How to Do the Yoga-with-Weights Eye of the Needle Exercise - dummies

How to Do the Yoga-with-Weights Eye of the Needle Exercise

By Sherri Baptiste, Megan Scott

The Eye of the Needle is a squeeze-and-soak exercise, which means it massages your organs. This yoga-with-weights exercise also loosens your spine, opens up your chest and shoulders, and strengthens and conditions your whole upper torso and shoulder-rotation mechanism.

Don’t hold your breath in this exercise (be conscious of breathing in and out). Keep your hips over your knees at all times, and remember that your supporting arm should be active the entire time as you look through the Eye of the Needle; don’t let this arm go limp.

Grab one hand weight, and make sure your ankle weights are strapped on. When you’re ready, follow these steps:

  1. Start on all fours with your hips directly over your knees and your hands on the floor directly below your shoulders; hold a weight in your right hand.

    In this position, you should draw your belly below your navel in and up for abdominal stability. Your toes should be pointing straight back.

  2. Inhaling to a count of four, press your left palm down as you slowly raise your right arm up (along with the weight), keeping it straight, and roll your right shoulder back.

    This is the starting position. Rotate your shoulder and open your chest to the right side as you look toward the ceiling.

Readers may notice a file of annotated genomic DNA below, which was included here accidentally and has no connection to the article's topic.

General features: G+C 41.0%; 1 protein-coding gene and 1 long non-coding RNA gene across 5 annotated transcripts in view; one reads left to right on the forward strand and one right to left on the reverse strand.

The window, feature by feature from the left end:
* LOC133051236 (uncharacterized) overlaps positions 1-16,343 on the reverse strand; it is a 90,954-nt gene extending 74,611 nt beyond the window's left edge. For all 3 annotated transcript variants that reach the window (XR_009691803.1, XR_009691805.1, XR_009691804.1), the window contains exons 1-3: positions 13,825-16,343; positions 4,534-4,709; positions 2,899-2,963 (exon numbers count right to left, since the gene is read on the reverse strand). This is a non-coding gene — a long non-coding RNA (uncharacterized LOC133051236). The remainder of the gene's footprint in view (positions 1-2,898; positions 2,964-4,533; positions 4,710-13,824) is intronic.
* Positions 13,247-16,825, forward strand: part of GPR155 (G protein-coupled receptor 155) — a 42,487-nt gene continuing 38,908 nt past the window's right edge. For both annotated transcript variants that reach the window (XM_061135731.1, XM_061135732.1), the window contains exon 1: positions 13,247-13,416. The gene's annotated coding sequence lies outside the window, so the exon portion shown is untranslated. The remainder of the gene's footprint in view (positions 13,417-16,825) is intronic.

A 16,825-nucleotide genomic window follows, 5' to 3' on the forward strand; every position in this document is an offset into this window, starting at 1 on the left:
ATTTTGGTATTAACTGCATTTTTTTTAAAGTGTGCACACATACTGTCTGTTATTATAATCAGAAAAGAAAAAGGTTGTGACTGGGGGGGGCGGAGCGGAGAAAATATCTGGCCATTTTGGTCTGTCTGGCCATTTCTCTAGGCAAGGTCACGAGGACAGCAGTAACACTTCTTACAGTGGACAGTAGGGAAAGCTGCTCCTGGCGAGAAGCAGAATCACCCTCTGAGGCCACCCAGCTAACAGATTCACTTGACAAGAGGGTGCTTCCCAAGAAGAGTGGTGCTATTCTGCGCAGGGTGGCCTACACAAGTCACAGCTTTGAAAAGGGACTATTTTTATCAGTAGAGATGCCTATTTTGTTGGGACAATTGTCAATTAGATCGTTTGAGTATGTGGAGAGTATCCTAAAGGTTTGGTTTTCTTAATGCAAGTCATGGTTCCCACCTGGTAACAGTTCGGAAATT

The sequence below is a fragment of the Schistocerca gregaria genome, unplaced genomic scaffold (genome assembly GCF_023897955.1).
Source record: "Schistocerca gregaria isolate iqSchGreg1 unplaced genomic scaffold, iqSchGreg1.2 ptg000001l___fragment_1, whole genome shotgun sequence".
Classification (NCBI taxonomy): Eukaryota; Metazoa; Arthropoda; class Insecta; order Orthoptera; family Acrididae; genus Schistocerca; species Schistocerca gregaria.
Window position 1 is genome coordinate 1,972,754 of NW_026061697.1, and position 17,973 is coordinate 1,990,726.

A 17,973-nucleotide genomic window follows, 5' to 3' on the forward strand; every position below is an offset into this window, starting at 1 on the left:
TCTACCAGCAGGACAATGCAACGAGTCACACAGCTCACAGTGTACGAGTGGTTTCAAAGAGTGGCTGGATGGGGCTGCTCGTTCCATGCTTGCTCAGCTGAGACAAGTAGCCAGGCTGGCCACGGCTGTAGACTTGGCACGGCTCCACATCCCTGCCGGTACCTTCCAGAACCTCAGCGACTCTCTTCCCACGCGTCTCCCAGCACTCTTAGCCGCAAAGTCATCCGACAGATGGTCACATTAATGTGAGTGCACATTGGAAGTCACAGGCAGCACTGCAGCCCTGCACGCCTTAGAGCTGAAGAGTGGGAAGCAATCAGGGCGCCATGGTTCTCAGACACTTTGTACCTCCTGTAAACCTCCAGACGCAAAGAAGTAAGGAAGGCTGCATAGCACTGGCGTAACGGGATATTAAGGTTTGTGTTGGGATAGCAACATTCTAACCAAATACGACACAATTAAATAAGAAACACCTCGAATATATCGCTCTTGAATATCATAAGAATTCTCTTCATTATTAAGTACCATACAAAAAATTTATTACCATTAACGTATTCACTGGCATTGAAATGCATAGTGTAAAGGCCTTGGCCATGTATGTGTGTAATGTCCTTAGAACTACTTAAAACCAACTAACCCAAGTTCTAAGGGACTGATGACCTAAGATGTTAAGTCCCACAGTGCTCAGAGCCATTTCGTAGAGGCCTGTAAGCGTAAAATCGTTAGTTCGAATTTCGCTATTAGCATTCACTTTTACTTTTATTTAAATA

3. Exhaling to a count of four, slowly bring your right hand under and past your body as you stretch out your back and roll onto the backside of your right shoulder.

    Your head and the weight should move onto the floor. Feel your back and shoulder stretching as you move the weight onto the floor.

    Watch the weight with your eyes as you roll down. This way, your head flows with the movement of your shoulder and arm. Tuck your chin in slightly to loosen your neck.

    If your shoulders are too tight to roll all the way down, you may want to rest your head on a rolled-up blanket or towel so your neck isn’t straining and then gently rotate as far as you can. You can also move your supporting hand forward and out from your body to make the needle loop bigger.

  4. Inhaling to a count of four, return to the starting position.

    Pull the weight back through the loop in rhythm with your breathing.

Do this exercise six to eight times with each arm, pause to rest, and then do the exercise six to eight more times with each arm.